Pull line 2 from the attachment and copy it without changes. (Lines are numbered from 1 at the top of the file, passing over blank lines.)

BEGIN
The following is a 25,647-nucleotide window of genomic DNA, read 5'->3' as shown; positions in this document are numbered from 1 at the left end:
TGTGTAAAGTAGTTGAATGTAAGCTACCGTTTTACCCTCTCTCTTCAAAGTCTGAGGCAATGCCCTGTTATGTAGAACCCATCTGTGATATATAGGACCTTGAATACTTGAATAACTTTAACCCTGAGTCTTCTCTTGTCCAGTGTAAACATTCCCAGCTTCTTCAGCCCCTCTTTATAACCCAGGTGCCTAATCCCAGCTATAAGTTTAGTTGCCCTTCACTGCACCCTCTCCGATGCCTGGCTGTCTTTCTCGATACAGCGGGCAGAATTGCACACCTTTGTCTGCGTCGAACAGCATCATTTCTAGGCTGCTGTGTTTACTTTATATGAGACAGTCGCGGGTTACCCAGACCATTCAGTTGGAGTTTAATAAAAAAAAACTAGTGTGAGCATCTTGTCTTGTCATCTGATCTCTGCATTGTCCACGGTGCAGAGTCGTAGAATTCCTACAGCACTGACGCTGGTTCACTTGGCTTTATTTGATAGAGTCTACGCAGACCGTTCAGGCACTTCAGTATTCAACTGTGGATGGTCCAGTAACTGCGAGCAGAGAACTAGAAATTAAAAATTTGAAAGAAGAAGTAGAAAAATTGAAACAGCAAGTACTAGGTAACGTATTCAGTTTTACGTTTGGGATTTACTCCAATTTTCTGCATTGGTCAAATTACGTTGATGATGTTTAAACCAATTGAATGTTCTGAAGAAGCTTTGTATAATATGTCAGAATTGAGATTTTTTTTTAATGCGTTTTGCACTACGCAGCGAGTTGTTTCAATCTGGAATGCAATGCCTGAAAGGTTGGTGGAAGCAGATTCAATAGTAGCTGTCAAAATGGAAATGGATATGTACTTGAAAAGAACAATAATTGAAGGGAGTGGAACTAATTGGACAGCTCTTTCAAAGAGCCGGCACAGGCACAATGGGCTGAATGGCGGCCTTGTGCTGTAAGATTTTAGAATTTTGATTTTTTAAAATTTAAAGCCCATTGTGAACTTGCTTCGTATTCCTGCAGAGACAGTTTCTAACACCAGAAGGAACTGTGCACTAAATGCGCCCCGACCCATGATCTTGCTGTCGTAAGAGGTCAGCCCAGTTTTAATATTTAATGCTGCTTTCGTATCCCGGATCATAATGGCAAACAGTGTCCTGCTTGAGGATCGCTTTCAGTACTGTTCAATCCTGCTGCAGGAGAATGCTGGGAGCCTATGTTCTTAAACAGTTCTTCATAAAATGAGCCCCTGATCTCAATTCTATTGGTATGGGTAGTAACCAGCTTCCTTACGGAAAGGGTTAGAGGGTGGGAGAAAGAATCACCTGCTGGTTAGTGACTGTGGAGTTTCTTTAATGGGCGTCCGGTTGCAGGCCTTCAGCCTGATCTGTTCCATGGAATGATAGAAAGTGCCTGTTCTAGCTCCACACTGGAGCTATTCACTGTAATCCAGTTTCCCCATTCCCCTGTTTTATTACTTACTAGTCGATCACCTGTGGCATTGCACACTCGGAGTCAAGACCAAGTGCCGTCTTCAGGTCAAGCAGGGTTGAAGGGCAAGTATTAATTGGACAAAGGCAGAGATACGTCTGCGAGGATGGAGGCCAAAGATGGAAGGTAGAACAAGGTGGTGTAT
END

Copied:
TGTGTAAAGTAGTTGAATGTAAGCTACCGTTTTACCCTCTCTCTTCAAAGTCTGAGGCAATGCCCTGTTATGTAGAACCCATCTGTGATATATAGGACCTTGAATACTTGAATAACTTTAACCCTGAGTCTTCTCTTGTCCAGTGTAAACATTCCCAGCTTCTTCAGCCCCTCTTTATAACCCAGGTGCCTAATCCCAGCTATAAGTTTAGTTGCCCTTCACTGCACCCTCTCCGATGCCTGGCTGTCTTTCTCGATACAGCGGGCAGAATTGCACACCTTTGTCTGCGTCGAACAGCATCATTTCTAGGCTGCTGTGTTTACTTTATATGAGACAGTCGCGGGTTACCCAGACCATTCAGTTGGAGTTTAATAAAAAAAAACTAGTGTGAGCATCTTGTCTTGTCATCTGATCTCTGCATTGTCCACGGTGCAGAGTCGTAGAATTCCTACAGCACTGACGCTGGTTCACTTGGCTTTATTTGATAGAGTCTACGCAGACCGTTCAGGCACTTCAGTATTCAACTGTGGATGGTCCAGTAACTGCGAGCAGAGAACTAGAAATTAAAAATTTGAAAGAAGAAGTAGAAAAATTGAAACAGCAAGTACTAGGTAACGTATTCAGTTTTACGTTTGGGATTTACTCCAATTTTCTGCATTGGTCAAATTACGTTGATGATGTTTAAACCAATTGAATGTTCTGAAGAAGCTTTGTATAATATGTCAGAATTGAGATTTTTTTTTAATGCGTTTTGCACTACGCAGCGAGTTGTTTCAATCTGGAATGCAATGCCTGAAAGGTTGGTGGAAGCAGATTCAATAGTAGCTGTCAAAATGGAAATGGATATGTACTTGAAAAGAACAATAATTGAAGGGAGTGGAACTAATTGGACAGCTCTTTCAAAGAGCCGGCACAGGCACAATGGGCTGAATGGCGGCCTTGTGCTGTAAGATTTTAGAATTTTGATTTTTTAAAATTTAAAGCCCATTGTGAACTTGCTTCGTATTCCTGCAGAGACAGTTTCTAACACCAGAAGGAACTGTGCACTAAATGCGCCCCGACCCATGATCTTGCTGTCGTAAGAGGTCAGCCCAGTTTTAATATTTAATGCTGCTTTCGTATCCCGGATCATAATGGCAAACAGTGTCCTGCTTGAGGATCGCTTTCAGTACTGTTCAATCCTGCTGCAGGAGAATGCTGGGAGCCTATGTTCTTAAACAGTTCTTCATAAAATGAGCCCCTGATCTCAATTCTATTGGTATGGGTAGTAACCAGCTTCCTTACGGAAAGGGTTAGAGGGTGGGAGAAAGAATCACCTGCTGGTTAGTGACTGTGGAGTTTCTTTAATGGGCGTCCGGTTGCAGGCCTTCAGCCTGATCTGTTCCATGGAATGATAGAAAGTGCCTGTTCTAGCTCCACACTGGAGCTATTCACTGTAATCCAGTTTCCCCATTCCCCTGTTTTATTACTTACTAGTCGATCACCTGTGGCATTGCACACTCGGAGTCAAGACCAAGTGCCGTCTTCAGGTCAAGCAGGGTTGAAGGGCAAGTATTAATTGGACAAAGGCAGAGATACGTCTGCGAGGATGGAGGCCAAAGATGGAAGGTAGAACAAGGTGGTGTAT